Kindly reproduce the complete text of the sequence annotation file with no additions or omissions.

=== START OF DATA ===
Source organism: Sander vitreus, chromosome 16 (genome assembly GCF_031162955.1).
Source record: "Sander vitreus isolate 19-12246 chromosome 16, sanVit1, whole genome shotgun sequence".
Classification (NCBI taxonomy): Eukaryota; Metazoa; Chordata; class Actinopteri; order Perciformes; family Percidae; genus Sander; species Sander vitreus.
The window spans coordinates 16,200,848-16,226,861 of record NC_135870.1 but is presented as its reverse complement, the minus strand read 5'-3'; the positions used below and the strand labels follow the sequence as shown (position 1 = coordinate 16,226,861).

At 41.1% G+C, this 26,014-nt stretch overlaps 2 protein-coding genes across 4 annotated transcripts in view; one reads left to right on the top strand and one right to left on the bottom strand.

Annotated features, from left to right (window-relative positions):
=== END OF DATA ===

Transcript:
Source organism: Sander vitreus, chromosome 16 (genome assembly GCF_031162955.1).
Source record: "Sander vitreus isolate 19-12246 chromosome 16, sanVit1, whole genome shotgun sequence".
Classification (NCBI taxonomy): Eukaryota; Metazoa; Chordata; class Actinopteri; order Perciformes; family Percidae; genus Sander; species Sander vitreus.
The window spans coordinates 16,200,848-16,226,861 of record NC_135870.1 but is presented as its reverse complement, the minus strand read 5'-3'; the positions used below and the strand labels follow the sequence as shown (position 1 = coordinate 16,226,861).

At 41.1% G+C, this 26,014-nt stretch overlaps 2 protein-coding genes across 4 annotated transcripts in view; one reads left to right on the top strand and one right to left on the bottom strand.

Annotated features, from left to right (window-relative positions):